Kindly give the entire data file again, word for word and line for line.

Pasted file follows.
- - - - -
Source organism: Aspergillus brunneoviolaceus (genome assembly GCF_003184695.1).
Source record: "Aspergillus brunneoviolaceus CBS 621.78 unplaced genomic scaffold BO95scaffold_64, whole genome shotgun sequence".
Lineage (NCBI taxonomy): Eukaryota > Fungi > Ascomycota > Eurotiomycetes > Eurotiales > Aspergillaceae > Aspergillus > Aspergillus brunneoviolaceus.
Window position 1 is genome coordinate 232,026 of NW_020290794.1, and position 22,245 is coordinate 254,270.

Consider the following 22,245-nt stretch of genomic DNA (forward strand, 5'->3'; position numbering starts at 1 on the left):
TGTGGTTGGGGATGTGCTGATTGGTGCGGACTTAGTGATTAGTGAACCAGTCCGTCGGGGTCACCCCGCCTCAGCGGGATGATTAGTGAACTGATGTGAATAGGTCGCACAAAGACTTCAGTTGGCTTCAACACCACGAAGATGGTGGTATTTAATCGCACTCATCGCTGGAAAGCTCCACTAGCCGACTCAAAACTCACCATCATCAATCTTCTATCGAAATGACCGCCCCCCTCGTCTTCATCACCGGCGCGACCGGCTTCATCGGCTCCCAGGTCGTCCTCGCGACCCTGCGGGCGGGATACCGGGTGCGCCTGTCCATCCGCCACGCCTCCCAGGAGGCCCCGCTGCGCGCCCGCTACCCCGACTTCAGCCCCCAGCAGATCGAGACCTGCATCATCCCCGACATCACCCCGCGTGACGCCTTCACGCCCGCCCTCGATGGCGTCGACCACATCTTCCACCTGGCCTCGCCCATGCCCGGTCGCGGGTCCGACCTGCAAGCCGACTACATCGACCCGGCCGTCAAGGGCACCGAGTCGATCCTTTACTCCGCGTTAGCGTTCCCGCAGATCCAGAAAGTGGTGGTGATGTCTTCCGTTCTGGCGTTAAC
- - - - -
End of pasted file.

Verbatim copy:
Source organism: Aspergillus brunneoviolaceus (genome assembly GCF_003184695.1).
Source record: "Aspergillus brunneoviolaceus CBS 621.78 unplaced genomic scaffold BO95scaffold_64, whole genome shotgun sequence".
Lineage (NCBI taxonomy): Eukaryota > Fungi > Ascomycota > Eurotiomycetes > Eurotiales > Aspergillaceae > Aspergillus > Aspergillus brunneoviolaceus.
Window position 1 is genome coordinate 232,026 of NW_020290794.1, and position 22,245 is coordinate 254,270.

Consider the following 22,245-nt stretch of genomic DNA (forward strand, 5'->3'; position numbering starts at 1 on the left):
TGTGGTTGGGGATGTGCTGATTGGTGCGGACTTAGTGATTAGTGAACCAGTCCGTCGGGGTCACCCCGCCTCAGCGGGATGATTAGTGAACTGATGTGAATAGGTCGCACAAAGACTTCAGTTGGCTTCAACACCACGAAGATGGTGGTATTTAATCGCACTCATCGCTGGAAAGCTCCACTAGCCGACTCAAAACTCACCATCATCAATCTTCTATCGAAATGACCGCCCCCCTCGTCTTCATCACCGGCGCGACCGGCTTCATCGGCTCCCAGGTCGTCCTCGCGACCCTGCGGGCGGGATACCGGGTGCGCCTGTCCATCCGCCACGCCTCCCAGGAGGCCCCGCTGCGCGCCCGCTACCCCGACTTCAGCCCCCAGCAGATCGAGACCTGCATCATCCCCGACATCACCCCGCGTGACGCCTTCACGCCCGCCCTCGATGGCGTCGACCACATCTTCCACCTGGCCTCGCCCATGCCCGGTCGCGGGTCCGACCTGCAAGCCGACTACATCGACCCGGCCGTCAAGGGCACCGAGTCGATCCTTTACTCCGCGTTAGCGTTCCCGCAGATCCAGAAAGTGGTGGTGATGTCTTCCGTTCTGGCGTTAAC